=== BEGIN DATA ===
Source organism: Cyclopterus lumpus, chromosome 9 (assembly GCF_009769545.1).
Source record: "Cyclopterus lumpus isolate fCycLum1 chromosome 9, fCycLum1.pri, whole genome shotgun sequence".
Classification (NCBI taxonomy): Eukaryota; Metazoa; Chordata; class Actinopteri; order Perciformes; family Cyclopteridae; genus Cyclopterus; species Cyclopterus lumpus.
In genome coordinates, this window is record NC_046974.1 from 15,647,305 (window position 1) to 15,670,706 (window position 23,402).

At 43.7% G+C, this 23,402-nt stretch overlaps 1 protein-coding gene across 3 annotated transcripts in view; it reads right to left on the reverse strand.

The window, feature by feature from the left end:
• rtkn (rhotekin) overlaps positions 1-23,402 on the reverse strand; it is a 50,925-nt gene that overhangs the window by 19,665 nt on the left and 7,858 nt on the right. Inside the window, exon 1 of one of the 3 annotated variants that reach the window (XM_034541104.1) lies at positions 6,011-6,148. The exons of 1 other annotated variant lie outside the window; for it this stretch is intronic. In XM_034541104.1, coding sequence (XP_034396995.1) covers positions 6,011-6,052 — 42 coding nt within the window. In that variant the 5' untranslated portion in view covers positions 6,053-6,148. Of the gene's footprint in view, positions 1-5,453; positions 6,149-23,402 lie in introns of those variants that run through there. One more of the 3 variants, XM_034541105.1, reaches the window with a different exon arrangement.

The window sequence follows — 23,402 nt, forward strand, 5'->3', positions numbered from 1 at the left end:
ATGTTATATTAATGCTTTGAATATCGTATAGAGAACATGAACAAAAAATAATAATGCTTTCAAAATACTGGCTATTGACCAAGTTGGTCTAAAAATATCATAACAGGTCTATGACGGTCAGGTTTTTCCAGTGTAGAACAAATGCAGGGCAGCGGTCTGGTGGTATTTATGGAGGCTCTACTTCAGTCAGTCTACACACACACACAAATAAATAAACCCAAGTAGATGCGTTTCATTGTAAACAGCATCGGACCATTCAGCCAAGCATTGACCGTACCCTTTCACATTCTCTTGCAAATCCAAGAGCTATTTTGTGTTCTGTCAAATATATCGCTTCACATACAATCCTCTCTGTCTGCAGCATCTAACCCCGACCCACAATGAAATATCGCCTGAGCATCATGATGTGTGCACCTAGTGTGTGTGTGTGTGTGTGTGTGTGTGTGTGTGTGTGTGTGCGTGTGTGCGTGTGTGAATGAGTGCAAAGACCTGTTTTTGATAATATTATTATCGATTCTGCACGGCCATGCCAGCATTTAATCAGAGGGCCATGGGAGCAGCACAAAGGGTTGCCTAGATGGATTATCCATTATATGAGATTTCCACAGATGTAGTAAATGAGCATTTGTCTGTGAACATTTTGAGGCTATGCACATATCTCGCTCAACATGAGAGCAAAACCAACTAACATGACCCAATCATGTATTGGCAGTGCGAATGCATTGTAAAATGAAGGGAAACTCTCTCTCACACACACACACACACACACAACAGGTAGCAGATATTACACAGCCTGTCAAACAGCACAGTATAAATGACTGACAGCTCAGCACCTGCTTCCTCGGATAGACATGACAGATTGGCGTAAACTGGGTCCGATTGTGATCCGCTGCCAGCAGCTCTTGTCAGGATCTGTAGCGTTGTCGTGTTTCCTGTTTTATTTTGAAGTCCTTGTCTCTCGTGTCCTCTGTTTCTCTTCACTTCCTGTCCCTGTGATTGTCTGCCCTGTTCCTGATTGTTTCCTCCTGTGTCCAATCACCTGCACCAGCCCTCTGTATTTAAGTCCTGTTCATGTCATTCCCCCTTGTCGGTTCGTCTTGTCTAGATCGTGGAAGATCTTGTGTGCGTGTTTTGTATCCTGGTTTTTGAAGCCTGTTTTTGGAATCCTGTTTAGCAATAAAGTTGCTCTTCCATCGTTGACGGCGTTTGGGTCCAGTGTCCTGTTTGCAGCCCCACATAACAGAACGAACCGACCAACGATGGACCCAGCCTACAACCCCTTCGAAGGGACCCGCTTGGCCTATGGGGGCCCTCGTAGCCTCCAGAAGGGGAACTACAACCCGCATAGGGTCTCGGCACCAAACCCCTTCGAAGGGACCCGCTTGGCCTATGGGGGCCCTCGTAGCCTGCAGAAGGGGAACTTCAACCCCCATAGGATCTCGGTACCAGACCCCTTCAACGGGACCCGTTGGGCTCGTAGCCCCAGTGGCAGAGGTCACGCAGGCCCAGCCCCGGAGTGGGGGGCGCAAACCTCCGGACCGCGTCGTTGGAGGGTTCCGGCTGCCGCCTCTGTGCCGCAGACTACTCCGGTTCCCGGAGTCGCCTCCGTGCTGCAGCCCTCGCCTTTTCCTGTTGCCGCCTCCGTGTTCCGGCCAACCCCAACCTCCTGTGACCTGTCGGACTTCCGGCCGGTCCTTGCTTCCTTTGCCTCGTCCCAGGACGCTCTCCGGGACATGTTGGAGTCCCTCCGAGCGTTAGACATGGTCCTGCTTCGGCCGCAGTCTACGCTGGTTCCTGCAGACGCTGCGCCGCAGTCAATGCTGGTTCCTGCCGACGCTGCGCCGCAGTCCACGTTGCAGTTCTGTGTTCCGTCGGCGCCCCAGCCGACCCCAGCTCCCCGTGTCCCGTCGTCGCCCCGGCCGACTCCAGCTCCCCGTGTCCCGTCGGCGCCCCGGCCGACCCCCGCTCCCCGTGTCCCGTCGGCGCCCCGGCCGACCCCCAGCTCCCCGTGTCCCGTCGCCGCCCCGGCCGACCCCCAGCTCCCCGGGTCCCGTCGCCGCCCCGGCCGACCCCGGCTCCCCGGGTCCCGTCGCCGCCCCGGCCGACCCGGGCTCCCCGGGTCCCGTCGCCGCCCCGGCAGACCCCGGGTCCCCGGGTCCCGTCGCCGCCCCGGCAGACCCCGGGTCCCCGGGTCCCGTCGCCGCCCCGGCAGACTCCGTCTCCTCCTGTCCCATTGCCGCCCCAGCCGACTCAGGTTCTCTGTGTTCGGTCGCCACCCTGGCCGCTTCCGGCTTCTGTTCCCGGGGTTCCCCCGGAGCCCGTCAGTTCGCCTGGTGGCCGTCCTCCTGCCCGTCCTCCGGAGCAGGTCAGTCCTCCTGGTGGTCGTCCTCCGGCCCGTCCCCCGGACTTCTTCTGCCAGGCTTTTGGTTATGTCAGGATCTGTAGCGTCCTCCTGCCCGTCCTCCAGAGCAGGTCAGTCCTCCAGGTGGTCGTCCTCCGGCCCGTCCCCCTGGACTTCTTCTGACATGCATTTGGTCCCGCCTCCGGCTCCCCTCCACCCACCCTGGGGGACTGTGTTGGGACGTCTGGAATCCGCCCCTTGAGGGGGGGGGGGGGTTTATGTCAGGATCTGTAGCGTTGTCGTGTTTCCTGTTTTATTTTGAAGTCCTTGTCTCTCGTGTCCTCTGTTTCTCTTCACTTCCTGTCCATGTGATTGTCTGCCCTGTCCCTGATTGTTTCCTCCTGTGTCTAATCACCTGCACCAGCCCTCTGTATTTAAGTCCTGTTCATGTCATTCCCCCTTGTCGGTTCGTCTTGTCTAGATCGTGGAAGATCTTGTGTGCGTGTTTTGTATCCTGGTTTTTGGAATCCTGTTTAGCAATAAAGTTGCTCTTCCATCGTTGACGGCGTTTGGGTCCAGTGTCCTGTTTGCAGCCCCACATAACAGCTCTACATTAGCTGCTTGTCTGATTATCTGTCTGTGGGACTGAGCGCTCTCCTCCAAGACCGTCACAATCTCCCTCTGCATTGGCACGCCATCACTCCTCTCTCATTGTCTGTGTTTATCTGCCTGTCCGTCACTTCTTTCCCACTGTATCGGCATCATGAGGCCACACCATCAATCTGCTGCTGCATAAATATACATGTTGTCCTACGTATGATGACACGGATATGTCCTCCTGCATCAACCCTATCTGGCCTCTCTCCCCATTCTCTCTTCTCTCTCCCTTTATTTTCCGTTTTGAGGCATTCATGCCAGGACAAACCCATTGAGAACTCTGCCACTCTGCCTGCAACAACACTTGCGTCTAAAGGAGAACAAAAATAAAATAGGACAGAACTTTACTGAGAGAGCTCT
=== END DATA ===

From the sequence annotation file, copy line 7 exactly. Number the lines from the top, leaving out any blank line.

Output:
• rtkn (rhotekin) overlaps positions 1-23,402 on the reverse strand; it is a 50,925-nt gene that overhangs the window by 19,665 nt on the left and 7,858 nt on the right. Inside the window, exon 1 of one of the 3 annotated variants that reach the window (XM_034541104.1) lies at positions 6,011-6,148. The exons of 1 other annotated variant lie outside the window; for it this stretch is intronic. In XM_034541104.1, coding sequence (XP_034396995.1) covers positions 6,011-6,052 — 42 coding nt within the window. In that variant the 5' untranslated portion in view covers positions 6,053-6,148. Of the gene's footprint in view, positions 1-5,453; positions 6,149-23,402 lie in introns of those variants that run through there. One more of the 3 variants, XM_034541105.1, reaches the window with a different exon arrangement.